Weekly Update

Transportation report summary and bike registration repeal

2020 Transportation Report Summary

The City of Madison Department of Transportation released their 2020 Annual Operation Report. The report includes transportation accomplishments from last year and some very exciting initiatives planned for 2021. A video discussion of this report in the Transportation Policy & Planning Board: Meeting of January 4, 2021 is also available.

2020 Transportation Trends Trends

  • Motor vehicle traffic dropped significantly early this year, but has recovered to 90% of pre-COVID levels.
  • Overall monthly bicycle volumes on the Southwest Path are consistent, however there is a notable shift in volume to the weekends.
  • The average city wide motor vehicle speed has decreased, but the number of extremely high (100mph) speed related crashes have increased transportation fatalities.
  • Metro transit recorded a 27% reduction in revenue hours last year, however the department remains on stable financial footing. The city is expecting transit ridership to recover in 2021 and views transit as a “key transportation mode”.
  • Parking revenue is down over 50% and which resulted in a $6 million dollar operating loss.
  • The city made deliberate efforts to minimize the impact of traffic and transit change to communities of color and low income households. For example, metro fares were suspended from March to August.

Traffic Engineering COVID-19 Response

  • Added signage to encourage and inform people of physical distancing guidelines.
  • Modify signal timing to eliminate the need to press walk buttons and reduce pedestrian wait times.
  • Implement 4 miles of temporary shared streets to expand low stress bike and pedestrian facilities.
  • Temporarily closed streets, created dedicated curbside pick-up spaces and converted parking to outdoor restaurant seating, to aid local businesses.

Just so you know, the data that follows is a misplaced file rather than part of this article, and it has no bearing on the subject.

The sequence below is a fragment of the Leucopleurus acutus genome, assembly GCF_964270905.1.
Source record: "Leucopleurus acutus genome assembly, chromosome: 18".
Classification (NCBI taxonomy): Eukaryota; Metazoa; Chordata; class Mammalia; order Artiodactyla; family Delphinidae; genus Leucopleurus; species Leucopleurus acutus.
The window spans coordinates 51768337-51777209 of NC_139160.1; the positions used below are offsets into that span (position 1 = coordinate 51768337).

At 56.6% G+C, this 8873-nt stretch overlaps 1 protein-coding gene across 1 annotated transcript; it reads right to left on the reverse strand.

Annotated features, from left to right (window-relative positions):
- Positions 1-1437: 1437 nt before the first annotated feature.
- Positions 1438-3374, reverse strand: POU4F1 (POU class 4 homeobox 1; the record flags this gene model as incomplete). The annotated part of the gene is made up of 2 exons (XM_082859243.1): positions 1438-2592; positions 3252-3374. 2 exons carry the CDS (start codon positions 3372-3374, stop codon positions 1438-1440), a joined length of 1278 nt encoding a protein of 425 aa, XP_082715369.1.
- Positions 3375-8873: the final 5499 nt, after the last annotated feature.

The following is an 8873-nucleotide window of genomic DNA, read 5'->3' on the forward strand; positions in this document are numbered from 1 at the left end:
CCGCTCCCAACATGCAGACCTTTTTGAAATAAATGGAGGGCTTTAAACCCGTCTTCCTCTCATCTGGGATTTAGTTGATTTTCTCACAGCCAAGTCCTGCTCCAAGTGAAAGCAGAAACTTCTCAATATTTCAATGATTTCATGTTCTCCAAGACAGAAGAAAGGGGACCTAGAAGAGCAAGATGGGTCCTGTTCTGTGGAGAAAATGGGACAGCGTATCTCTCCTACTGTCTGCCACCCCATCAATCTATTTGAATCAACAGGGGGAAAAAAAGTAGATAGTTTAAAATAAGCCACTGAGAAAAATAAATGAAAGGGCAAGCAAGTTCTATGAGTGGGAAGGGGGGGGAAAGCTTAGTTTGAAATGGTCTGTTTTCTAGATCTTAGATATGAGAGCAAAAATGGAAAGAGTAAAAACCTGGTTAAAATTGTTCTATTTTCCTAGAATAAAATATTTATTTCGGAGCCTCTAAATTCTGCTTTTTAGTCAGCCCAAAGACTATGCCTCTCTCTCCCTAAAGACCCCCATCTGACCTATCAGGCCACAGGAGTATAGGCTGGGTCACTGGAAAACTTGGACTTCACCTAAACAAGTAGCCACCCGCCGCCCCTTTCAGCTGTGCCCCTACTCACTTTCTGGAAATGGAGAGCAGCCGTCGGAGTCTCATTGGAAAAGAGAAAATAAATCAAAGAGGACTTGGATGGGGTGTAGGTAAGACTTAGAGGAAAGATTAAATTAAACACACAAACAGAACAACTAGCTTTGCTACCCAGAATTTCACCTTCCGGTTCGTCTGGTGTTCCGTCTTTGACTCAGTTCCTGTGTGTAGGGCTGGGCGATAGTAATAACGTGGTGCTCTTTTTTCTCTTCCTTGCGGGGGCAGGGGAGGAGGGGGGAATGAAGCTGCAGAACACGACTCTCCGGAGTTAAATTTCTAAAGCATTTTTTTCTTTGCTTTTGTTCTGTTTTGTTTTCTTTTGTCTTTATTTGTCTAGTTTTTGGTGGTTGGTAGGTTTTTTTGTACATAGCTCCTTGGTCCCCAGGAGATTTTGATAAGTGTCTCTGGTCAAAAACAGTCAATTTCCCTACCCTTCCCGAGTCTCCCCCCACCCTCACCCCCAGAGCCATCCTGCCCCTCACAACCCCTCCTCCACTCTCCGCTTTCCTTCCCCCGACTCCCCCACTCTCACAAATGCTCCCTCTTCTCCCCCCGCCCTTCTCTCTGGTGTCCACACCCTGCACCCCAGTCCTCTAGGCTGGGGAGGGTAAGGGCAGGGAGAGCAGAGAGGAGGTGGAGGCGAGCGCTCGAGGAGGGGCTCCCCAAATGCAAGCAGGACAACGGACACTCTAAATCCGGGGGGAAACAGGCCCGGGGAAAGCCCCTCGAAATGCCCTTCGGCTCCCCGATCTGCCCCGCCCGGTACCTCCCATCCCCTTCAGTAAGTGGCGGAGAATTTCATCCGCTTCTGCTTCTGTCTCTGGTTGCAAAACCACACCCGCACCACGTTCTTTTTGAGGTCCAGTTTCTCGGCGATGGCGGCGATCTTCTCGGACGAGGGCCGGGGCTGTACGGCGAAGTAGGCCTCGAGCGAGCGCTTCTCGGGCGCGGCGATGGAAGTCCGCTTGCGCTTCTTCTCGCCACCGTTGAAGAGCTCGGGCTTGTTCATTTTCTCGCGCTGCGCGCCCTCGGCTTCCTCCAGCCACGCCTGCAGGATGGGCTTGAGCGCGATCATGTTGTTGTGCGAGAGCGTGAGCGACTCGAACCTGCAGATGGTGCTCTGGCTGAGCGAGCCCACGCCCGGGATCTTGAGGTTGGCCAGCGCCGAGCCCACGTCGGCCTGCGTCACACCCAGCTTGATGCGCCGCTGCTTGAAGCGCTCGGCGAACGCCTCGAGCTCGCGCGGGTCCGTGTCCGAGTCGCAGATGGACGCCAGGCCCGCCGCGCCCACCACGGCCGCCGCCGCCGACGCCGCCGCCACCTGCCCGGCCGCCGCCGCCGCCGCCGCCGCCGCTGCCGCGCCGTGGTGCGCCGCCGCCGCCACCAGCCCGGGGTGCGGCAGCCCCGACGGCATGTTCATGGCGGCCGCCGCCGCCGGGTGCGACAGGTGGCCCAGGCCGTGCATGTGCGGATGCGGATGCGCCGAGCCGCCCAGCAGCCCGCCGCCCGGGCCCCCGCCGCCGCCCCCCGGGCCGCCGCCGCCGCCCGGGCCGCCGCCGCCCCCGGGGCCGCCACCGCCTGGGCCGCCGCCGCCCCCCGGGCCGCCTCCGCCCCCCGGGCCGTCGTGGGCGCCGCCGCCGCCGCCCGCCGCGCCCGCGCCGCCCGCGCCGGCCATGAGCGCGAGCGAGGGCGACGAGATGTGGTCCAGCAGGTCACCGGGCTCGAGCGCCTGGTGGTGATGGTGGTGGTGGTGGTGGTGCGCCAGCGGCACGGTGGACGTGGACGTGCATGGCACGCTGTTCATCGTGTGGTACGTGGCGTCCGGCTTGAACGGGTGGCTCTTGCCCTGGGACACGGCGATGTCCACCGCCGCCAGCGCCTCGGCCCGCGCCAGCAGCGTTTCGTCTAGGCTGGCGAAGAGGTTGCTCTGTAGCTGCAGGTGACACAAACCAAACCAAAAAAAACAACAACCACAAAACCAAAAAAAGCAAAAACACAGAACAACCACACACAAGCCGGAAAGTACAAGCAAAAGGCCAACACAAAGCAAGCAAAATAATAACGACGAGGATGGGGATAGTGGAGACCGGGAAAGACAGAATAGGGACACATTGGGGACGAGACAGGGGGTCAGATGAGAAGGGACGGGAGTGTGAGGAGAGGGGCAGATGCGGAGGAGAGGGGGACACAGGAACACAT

2020 Traffic Accomplishments

  • Madison adopted Vision Zero with the goal of eliminating all traffic related deaths. Adopting Vision Zero is a substantial achievement that encourages the city to use data driven methods to review and address hazardous roads and intersections. See figure below is a data driven example of how 2020 vision zero projects were distributed with a focus on equity.
  • Complete Green Streets initiative will consider how to use our precious roadway space more equitably, by considering all transportation modes in addition to motor vehicles.
  • Improved and expanded bike facilities. I have seen a lot of new green and white paint at city intersections and I hope you have has well. You can view the report to see the full list of improvements.

2021 Traffic Engineering Initiatives

  • Vision Zero. This was adopted in 2020 and you should expect to see this every year. Getting to 0 traffic deaths is a big deal and will take a lot of work.
  • School Crossing Guards
  • Shared Streets – this was one of the positive outcomes of the COVID pandemic and there maybe ways to make some changes semi-permanent.
  • Green Complete Streets. A long list of projects to make our city more equitable to all methods or transportation. Lots of exciting projects on this list.
  • Twenty is Plenty is an initiative to reduce residential street speed limits from 25mph to 20mph. Lower urban speed limits reduce pedestrian fatalities and don’t significantly impact average vehicle speed.
  • Change how traffic calming funds are allocated to make the process more equitable.
  • On-street parking ordinance review to consider changes to Madison’s parking permit structure and incentivize real estate developers to incorporate facilities for alternative transportation modes.
  • Bus Rapid Transit (BRT)


I am impressed by the significant achievements made by the Mayor, Director of Transportation, city alders, traffic engineers and others to make transportation in our city more equitable for all Madison residents. In particular, I applaud city leadership in their clear prioritization of all modes of transportation, not just cars, and look forward to the numerous initiatives planned for 2021. I am proud to join the effort to shift of our great city to an environmentally sustainable, livable and equitable example of what is possible. You can help too, by attending public input meetings, voting for candidates who support all modes of transportation and encouraging others to bike.

Mandatory Bike Registration Repeal

The mandatory bike registration ordnance was unanimously repealed this week by the city council. This might sound bad, but is is a good thing because this outdated law was a barrier to biking and wasn’t effective at deterring bike theft. If you would like to register your bike there are voluntary national registration services available.

As always, you can find an overview of all bike events on our Community Bike Calendar. Email us at to add your events. And if you value our newsletter and other work, consider donating to Madison Bikes. For construction updates, check out the city’s Bike Madison page.

In The News – How Madison keeps its bike paths clear through the winter